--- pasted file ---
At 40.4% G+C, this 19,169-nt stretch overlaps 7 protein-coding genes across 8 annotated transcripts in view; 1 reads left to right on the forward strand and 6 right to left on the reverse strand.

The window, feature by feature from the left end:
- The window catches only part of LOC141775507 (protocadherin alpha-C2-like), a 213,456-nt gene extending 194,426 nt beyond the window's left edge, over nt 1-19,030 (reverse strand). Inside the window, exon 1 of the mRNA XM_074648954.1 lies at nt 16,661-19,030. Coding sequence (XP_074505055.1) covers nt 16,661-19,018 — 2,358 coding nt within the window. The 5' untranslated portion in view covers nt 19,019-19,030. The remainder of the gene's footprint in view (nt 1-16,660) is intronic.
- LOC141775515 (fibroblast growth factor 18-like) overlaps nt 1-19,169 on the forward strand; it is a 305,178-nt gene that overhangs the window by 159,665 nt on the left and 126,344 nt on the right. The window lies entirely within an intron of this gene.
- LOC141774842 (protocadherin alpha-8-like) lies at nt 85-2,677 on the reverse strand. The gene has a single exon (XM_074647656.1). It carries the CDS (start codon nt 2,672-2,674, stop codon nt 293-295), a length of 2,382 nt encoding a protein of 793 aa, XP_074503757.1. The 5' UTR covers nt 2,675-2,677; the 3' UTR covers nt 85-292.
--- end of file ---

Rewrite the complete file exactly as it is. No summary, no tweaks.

At 40.4% G+C, this 19,169-nt stretch overlaps 7 protein-coding genes across 8 annotated transcripts in view; 1 reads left to right on the forward strand and 6 right to left on the reverse strand.

The window, feature by feature from the left end:
- The window catches only part of LOC141775507 (protocadherin alpha-C2-like), a 213,456-nt gene extending 194,426 nt beyond the window's left edge, over nt 1-19,030 (reverse strand). Inside the window, exon 1 of the mRNA XM_074648954.1 lies at nt 16,661-19,030. Coding sequence (XP_074505055.1) covers nt 16,661-19,018 — 2,358 coding nt within the window. The 5' untranslated portion in view covers nt 19,019-19,030. The remainder of the gene's footprint in view (nt 1-16,660) is intronic.
- LOC141775515 (fibroblast growth factor 18-like) overlaps nt 1-19,169 on the forward strand; it is a 305,178-nt gene that overhangs the window by 159,665 nt on the left and 126,344 nt on the right. The window lies entirely within an intron of this gene.
- LOC141774842 (protocadherin alpha-8-like) lies at nt 85-2,677 on the reverse strand. The gene has a single exon (XM_074647656.1). It carries the CDS (start codon nt 2,672-2,674, stop codon nt 293-295), a length of 2,382 nt encoding a protein of 793 aa, XP_074503757.1. The 5' UTR covers nt 2,675-2,677; the 3' UTR covers nt 85-292.